Ramón Novarro was a Mexican actor of Hollywood who achieved fame as a “Latin lover” in silent films.
Born José Ramón Gil Samaniego in Durango, Mexico, he moved with his family to Los Angeles, California, to escape the Mexican Revolution in 1913. A second cousin of the Mexican actresses Dolores del Río and Andrea Palma, he entered films in 1917 in bit parts; and he supplemented his income by working as a singing waiter. His friends, the actor and director Rex Ingram and his wife, the actress Alice Terry, began to promote him as a rival to Rudolph Valentino, and Ingram suggested he change his name to “Novarro.” From 1923, he began to play more prominent roles. His role in Scaramouche brought him his first major success.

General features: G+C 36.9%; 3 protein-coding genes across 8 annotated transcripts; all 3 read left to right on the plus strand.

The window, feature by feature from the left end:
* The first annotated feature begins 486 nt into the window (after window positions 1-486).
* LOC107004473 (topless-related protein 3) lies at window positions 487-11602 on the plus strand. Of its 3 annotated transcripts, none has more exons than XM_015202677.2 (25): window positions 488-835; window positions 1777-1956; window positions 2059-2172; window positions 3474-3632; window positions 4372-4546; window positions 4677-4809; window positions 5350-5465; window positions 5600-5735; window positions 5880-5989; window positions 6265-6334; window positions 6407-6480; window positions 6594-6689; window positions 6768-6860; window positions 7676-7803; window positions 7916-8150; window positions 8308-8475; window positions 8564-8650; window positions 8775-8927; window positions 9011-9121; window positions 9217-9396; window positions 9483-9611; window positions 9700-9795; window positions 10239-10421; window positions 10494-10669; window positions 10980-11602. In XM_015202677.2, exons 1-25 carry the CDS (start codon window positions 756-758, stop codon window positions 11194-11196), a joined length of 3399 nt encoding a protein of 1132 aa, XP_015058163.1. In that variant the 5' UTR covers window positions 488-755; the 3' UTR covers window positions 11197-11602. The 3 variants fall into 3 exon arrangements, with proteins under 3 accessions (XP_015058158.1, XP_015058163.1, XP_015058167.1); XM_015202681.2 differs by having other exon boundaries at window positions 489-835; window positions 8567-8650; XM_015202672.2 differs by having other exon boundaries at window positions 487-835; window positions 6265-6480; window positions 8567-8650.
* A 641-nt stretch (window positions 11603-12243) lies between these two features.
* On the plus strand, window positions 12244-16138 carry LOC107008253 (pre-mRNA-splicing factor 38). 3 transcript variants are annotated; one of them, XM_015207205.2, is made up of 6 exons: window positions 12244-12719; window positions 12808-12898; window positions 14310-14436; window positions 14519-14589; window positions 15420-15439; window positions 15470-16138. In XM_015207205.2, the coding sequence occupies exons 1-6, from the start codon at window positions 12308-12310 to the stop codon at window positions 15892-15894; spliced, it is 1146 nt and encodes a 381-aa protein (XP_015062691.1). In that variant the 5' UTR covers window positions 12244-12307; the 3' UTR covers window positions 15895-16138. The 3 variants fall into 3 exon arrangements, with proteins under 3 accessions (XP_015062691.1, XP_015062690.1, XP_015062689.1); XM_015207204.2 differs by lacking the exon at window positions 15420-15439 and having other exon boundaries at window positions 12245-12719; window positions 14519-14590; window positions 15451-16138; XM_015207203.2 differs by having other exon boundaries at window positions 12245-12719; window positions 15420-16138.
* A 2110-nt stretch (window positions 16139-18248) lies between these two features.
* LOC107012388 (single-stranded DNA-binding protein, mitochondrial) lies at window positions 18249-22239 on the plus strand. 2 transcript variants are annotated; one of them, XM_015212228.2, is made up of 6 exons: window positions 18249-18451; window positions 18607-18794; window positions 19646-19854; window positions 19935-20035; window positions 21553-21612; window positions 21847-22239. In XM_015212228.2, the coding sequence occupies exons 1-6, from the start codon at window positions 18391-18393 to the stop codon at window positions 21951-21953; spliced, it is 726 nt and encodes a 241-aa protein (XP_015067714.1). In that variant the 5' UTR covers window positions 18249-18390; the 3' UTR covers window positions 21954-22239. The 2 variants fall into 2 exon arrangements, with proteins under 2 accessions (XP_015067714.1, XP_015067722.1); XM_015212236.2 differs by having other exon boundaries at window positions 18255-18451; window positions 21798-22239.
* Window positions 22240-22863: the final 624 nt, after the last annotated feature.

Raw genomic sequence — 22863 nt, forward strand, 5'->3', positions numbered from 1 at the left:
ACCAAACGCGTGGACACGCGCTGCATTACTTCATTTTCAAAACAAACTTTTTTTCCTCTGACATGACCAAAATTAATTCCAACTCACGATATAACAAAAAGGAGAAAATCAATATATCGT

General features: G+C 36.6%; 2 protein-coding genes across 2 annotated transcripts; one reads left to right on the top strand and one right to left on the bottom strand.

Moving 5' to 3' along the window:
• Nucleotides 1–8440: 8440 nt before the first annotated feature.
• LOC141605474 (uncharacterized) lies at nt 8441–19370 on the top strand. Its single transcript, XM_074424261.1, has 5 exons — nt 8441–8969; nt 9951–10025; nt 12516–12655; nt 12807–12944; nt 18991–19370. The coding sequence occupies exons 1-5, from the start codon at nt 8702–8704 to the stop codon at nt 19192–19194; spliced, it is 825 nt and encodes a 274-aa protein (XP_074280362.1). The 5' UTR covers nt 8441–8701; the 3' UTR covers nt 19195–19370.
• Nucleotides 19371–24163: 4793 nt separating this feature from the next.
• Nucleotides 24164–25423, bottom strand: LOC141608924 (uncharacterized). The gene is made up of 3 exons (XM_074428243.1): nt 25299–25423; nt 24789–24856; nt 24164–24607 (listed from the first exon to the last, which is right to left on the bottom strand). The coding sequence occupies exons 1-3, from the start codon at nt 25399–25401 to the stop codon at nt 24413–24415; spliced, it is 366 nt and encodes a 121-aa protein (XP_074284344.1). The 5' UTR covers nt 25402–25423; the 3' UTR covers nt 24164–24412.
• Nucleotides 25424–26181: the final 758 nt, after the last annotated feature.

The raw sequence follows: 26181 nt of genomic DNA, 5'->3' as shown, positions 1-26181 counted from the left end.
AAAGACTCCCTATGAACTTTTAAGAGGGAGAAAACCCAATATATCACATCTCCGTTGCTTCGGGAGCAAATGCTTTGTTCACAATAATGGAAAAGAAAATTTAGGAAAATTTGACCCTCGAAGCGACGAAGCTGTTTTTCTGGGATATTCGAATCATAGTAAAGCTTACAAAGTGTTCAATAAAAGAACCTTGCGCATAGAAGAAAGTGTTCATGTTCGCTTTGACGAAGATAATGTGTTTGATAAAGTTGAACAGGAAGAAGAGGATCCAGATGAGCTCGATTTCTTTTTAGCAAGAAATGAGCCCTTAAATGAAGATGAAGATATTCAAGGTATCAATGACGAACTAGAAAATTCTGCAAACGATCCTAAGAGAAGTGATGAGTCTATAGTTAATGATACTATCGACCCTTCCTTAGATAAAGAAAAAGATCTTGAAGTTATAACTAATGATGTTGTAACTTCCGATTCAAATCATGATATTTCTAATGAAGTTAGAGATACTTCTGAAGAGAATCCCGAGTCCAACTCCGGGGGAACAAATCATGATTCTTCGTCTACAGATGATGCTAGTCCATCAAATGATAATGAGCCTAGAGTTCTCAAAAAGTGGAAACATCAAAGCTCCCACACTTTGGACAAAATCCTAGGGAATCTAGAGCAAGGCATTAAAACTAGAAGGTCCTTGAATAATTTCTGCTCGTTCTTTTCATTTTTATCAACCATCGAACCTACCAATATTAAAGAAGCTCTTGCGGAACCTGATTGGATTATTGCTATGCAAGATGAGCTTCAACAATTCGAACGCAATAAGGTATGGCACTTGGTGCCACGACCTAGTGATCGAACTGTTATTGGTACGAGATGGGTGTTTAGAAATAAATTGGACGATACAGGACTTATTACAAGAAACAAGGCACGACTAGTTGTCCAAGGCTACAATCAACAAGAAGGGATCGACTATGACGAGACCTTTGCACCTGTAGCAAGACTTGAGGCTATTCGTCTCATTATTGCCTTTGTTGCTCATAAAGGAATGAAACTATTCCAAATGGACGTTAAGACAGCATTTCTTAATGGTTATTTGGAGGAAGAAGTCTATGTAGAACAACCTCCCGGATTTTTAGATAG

In 1925, he achieved his greatest success in Ben-Hur, his revealing costumes causing a sensation, and was elevated into the Hollywood elite. As with many stars, Novarro engaged Sylvia of Hollywood as a therapist. With Valentino’s death in 1926, Novarro became the screen’s leading Latin actor, though ranked behind his MGM stablemate, John Gilbert, as a model lover. He was popular as a swashbuckler in action roles and was considered one of the great romantic lead actors of his day. Novarro appeared with Norma Shearer in The Student Prince in Old Heidelberg and with Joan Crawford in Across to Singapore. He made his first talking film, starring as a singing French soldier, in Devil-May-Care. He also starred with the French actress Renée Adorée in The Pagan. Novarro starred with Greta Garbo in Mata Hari and was a qualified success opposite Myrna Loy in The Barbarian. When Novarro’s contract with MGM Studios expired in 1935, the studio did not renew it. He continued to act sporadically, appearing in films for Republic Pictures, a Mexican religious drama, and a French comedy. In the 1940s, he had several small roles in American films, including John Huston’s We Were Strangers starring Jennifer Jones and John Garfield. In 1958, he was considered for a role in a television series, The Green Peacock with Howard Duff and Ida Lupino after the demise of their CBS sitcom Mr. Adams and Eve. The project, however, never materialized. A Broadway tryout was aborted in the 1960s; but Novarro kept busy on television, appearing in NBC’s The High Chaparral as late as 1968.